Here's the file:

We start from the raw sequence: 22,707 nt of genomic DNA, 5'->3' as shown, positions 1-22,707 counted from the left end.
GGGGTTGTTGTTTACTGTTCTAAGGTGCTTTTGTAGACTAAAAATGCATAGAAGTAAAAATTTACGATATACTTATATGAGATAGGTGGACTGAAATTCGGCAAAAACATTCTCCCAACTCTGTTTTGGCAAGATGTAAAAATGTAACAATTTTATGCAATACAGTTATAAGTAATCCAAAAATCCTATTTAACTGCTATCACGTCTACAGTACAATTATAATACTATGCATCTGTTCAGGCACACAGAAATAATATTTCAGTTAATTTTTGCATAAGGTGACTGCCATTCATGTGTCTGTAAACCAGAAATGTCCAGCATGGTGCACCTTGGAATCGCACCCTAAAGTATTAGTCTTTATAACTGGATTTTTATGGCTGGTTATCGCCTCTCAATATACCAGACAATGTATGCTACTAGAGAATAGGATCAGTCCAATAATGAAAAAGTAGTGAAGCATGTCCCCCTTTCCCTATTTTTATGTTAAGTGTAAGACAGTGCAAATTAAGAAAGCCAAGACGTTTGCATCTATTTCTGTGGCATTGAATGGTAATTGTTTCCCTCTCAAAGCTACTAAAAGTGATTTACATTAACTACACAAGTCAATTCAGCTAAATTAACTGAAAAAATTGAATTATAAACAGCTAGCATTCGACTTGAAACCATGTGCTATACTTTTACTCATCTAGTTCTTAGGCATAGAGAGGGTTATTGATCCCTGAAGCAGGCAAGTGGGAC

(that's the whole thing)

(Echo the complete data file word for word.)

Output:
We start from the raw sequence: 22,707 nt of genomic DNA, 5'->3' as shown, positions 1-22,707 counted from the left end.
GGGGTTGTTGTTTACTGTTCTAAGGTGCTTTTGTAGACTAAAAATGCATAGAAGTAAAAATTTACGATATACTTATATGAGATAGGTGGACTGAAATTCGGCAAAAACATTCTCCCAACTCTGTTTTGGCAAGATGTAAAAATGTAACAATTTTATGCAATACAGTTATAAGTAATCCAAAAATCCTATTTAACTGCTATCACGTCTACAGTACAATTATAATACTATGCATCTGTTCAGGCACACAGAAATAATATTTCAGTTAATTTTTGCATAAGGTGACTGCCATTCATGTGTCTGTAAACCAGAAATGTCCAGCATGGTGCACCTTGGAATCGCACCCTAAAGTATTAGTCTTTATAACTGGATTTTTATGGCTGGTTATCGCCTCTCAATATACCAGACAATGTATGCTACTAGAGAATAGGATCAGTCCAATAATGAAAAAGTAGTGAAGCATGTCCCCCTTTCCCTATTTTTATGTTAAGTGTAAGACAGTGCAAATTAAGAAAGCCAAGACGTTTGCATCTATTTCTGTGGCATTGAATGGTAATTGTTTCCCTCTCAAAGCTACTAAAAGTGATTTACATTAACTACACAAGTCAATTCAGCTAAATTAACTGAAAAAATTGAATTATAAACAGCTAGCATTCGACTTGAAACCATGTGCTATACTTTTACTCATCTAGTTCTTAGGCATAGAGAGGGTTATTGATCCCTGAAGCAGGCAAGTGGGAC